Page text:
It would be a fair bet that anyone 55 or over today will be unaffected – the government have to give people fair warning of any changes, and time to adjust their plans if needed.
It is also a fair bet that people aged 45 to 55 today will see the retirement age gradually increased to 66, and then 67 and so on.
People under 45 are likely to hear about the age being increased to 70 and means testing being brought in – this age group need to lobby their MP’s fiercely to more tax incentives to save.
· you will get government super in full, but maybe later than 65
· your investment funds will run out after 30 years of retirement
· you will get investment returns of 5% pa. after tax*
*To get this return, you will probably need to invest in a conservative to balanced portfolio of bonds, property and shares. To keep risk to a minimum, any investments also need to be well diversified on and offshore.
Cash flow is King before and after retirement
We all need cash flow during our working lives to feed ourselves, and we all know how this works – wages and salaries and so on.
We all need cash flow after we retire to feed ourselves, but until we don’t know how this works until we retire.
How much – single retiree?
A single retired person wanting a comfortable living will need about $35,000 pa.
Government super living alone rate is $19,000.
A shortfall of $16,000 pa.
How much – retired couple ?
A couple wanting a comfortable living will need about $45,000 pa.
Government super joint rate is $28,000 pa.
A shortfall of $17,000 pa.
Inflation is a big issue too
“Inflation is when you pay fifteen dollars for the ten-dollar haircut you used to get for five dollars when you had hair.” ― Sam Ewing
In retirement, people also spend on;
· $40,000 to upgrade the car 2 to 3 times
· $10,000 for a new roof
· $3,000 per eye for cataracts
· $18,000 to $25,000 for a new hip or knee
· $10,000 or more for someone in your family in distress
· $10,000 to $50,000 in loans to children that don’t come back
· $20,000 to upgrade the kitchen
· $10,000 for a new carpet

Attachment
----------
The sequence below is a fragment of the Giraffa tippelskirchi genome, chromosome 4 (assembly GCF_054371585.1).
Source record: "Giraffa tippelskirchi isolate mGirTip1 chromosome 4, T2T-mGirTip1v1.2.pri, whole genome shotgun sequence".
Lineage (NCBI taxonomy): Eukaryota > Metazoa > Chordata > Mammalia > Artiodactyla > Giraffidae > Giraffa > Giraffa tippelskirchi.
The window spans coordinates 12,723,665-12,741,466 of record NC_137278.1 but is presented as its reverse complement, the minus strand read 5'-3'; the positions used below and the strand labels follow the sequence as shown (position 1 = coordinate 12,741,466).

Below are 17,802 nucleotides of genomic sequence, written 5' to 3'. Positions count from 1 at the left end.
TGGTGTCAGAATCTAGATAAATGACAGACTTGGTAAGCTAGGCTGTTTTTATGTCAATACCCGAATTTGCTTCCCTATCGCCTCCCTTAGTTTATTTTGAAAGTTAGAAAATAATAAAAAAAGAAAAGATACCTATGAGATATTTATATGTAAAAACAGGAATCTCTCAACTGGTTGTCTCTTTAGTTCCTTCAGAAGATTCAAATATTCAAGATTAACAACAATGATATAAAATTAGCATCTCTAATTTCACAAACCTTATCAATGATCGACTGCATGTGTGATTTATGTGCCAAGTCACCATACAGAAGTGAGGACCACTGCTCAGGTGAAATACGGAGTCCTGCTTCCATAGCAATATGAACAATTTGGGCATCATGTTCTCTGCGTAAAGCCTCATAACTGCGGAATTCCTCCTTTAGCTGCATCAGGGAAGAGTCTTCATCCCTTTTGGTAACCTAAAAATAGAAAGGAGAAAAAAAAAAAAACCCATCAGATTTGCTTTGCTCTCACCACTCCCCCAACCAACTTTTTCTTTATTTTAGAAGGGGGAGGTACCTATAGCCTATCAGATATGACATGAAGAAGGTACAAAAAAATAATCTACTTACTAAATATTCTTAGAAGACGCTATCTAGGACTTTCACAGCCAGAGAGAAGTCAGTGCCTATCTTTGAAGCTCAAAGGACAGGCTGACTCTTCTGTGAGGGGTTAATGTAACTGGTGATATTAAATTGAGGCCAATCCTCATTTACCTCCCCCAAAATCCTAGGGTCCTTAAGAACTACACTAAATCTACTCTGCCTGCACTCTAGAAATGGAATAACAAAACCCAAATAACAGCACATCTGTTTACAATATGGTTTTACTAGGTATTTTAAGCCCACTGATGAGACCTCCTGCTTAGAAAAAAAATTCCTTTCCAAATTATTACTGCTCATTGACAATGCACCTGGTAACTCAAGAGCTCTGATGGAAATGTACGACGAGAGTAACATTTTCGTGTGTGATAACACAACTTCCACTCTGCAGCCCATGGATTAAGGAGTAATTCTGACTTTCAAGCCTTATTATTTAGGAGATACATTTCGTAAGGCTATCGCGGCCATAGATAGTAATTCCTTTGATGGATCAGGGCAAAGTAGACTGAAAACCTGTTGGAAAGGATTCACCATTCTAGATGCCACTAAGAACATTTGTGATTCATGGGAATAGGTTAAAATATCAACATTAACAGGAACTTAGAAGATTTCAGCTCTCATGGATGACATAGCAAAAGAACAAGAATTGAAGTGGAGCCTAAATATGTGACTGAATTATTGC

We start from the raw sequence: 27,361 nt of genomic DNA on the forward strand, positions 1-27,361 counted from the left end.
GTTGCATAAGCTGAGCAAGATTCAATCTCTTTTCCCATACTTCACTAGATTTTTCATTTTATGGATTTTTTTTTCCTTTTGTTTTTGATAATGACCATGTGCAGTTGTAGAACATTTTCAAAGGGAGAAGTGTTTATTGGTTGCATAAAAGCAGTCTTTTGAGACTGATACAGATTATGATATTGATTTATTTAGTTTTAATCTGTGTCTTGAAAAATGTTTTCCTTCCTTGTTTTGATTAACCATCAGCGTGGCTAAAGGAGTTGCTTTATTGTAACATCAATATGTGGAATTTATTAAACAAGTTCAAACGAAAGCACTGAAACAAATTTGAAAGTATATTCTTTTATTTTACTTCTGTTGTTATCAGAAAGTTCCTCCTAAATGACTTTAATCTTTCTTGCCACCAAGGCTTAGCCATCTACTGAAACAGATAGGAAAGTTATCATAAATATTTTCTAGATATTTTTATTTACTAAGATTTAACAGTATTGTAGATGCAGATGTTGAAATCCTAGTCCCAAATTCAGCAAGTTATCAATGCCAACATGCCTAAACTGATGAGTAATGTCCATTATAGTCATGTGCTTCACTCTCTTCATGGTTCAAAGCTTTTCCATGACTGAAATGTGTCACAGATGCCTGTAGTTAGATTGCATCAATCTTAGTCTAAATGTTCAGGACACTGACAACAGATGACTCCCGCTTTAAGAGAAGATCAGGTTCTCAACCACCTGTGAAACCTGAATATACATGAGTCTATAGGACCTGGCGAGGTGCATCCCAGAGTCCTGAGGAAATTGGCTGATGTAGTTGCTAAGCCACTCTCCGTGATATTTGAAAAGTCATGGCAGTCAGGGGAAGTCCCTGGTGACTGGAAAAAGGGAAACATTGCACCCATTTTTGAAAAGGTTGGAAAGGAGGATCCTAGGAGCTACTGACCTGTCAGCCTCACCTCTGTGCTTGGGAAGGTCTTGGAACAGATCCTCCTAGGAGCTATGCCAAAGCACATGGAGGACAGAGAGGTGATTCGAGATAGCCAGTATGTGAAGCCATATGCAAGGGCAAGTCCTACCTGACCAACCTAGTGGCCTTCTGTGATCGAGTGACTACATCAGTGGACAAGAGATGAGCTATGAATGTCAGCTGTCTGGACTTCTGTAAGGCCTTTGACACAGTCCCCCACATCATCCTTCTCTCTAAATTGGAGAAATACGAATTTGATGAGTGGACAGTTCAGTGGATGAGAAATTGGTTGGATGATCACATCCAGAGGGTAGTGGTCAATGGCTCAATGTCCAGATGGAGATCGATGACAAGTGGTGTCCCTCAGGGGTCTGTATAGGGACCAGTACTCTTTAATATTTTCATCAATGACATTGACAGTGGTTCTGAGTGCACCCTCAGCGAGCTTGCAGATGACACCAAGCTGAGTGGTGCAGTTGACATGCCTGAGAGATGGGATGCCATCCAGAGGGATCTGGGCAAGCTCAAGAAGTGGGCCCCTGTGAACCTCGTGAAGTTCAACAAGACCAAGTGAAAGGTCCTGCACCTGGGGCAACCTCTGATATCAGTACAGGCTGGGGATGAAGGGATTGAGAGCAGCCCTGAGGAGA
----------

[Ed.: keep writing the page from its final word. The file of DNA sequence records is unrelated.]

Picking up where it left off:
· $20,000 to alter house to allow for less mobility
· $???? to help educate grandchildren
You won’t incur all of these, but you will incur some of them.
Investments need to produce the extra income
A single retiree needs $450,000 to $500,000 to produce the extra $16,000 pa., plus pay some of the expenses as above.
A retired coupe needs $470,000 to $530,000 to produce the extra $17,000 pa., plus pay some of the expenses as above.
Assumes a 5% net return, 3% inflation, some of the extra expenses as above, and funds all used up after 30 years in retirement.
Any saving is good saving
A couple age 50 have got the kids largely off their hands, the mortgage largely under control and have surplus income. They start saving $1,000 per month invested in a balanced portfolio earning 6% after tax and fees. By age 67, savings grow to $350,000.
The couple are both in Kiwisaver and make average contributions, the funds earn 6% net return, and should grow to $150,000 to $200,000 in total, again by age 67.
Total savings might be $475,000 to $500,000.
Remember this scenario only stacks up if they get full government superannuation at age 67.
This article was supplied by Alan Clarke who is the author of a book entitled “Retire Richer” which is a practical guide for everyone age 25 to 85.
Alan also writes regular articles on www.acfs.co.nz
Alan is an independent authorised financial adviser (AFA) and his disclosure statement is available on request and free of charge.